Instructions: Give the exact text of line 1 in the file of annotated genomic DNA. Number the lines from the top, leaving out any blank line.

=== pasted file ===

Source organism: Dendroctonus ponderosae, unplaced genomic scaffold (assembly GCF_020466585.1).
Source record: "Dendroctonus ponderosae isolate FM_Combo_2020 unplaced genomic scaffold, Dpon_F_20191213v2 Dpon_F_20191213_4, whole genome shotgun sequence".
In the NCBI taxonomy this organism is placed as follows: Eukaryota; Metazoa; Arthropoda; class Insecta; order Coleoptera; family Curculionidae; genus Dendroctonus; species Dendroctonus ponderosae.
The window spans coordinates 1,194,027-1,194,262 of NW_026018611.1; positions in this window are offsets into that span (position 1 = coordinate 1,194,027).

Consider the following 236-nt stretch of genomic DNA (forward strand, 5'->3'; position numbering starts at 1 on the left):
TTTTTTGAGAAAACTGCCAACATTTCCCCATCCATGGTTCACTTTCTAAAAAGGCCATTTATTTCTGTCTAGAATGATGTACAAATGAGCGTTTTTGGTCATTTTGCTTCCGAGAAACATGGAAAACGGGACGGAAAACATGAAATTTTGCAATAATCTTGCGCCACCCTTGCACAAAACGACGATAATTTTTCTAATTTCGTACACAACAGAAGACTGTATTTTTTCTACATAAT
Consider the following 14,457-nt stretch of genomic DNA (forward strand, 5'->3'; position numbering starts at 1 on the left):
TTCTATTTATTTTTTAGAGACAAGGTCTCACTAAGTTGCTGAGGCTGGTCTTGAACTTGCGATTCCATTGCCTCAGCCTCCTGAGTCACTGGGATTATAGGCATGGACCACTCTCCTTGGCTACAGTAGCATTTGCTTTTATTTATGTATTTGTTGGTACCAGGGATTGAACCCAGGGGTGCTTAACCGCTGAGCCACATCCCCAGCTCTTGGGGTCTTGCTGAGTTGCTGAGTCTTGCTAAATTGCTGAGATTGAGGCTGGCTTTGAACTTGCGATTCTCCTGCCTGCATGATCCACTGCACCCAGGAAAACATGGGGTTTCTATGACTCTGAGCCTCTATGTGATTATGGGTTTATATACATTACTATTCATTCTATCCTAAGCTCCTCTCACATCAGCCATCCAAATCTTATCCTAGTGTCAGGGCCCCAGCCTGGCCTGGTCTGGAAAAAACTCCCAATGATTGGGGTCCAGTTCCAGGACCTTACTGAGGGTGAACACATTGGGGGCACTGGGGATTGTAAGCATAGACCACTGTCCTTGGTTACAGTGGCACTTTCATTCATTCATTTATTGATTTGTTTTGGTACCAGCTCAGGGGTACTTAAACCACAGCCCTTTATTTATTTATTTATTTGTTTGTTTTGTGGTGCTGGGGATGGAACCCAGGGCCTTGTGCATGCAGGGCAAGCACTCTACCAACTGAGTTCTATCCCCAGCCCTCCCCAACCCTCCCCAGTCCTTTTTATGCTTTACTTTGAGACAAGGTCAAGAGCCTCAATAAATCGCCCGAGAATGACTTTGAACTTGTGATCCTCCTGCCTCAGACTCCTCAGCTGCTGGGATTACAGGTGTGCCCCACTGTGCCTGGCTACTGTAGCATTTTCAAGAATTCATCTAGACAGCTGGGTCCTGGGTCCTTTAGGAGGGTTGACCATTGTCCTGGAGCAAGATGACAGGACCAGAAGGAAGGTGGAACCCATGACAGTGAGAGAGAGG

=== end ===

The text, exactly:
Source organism: Dendroctonus ponderosae, unplaced genomic scaffold (assembly GCF_020466585.1).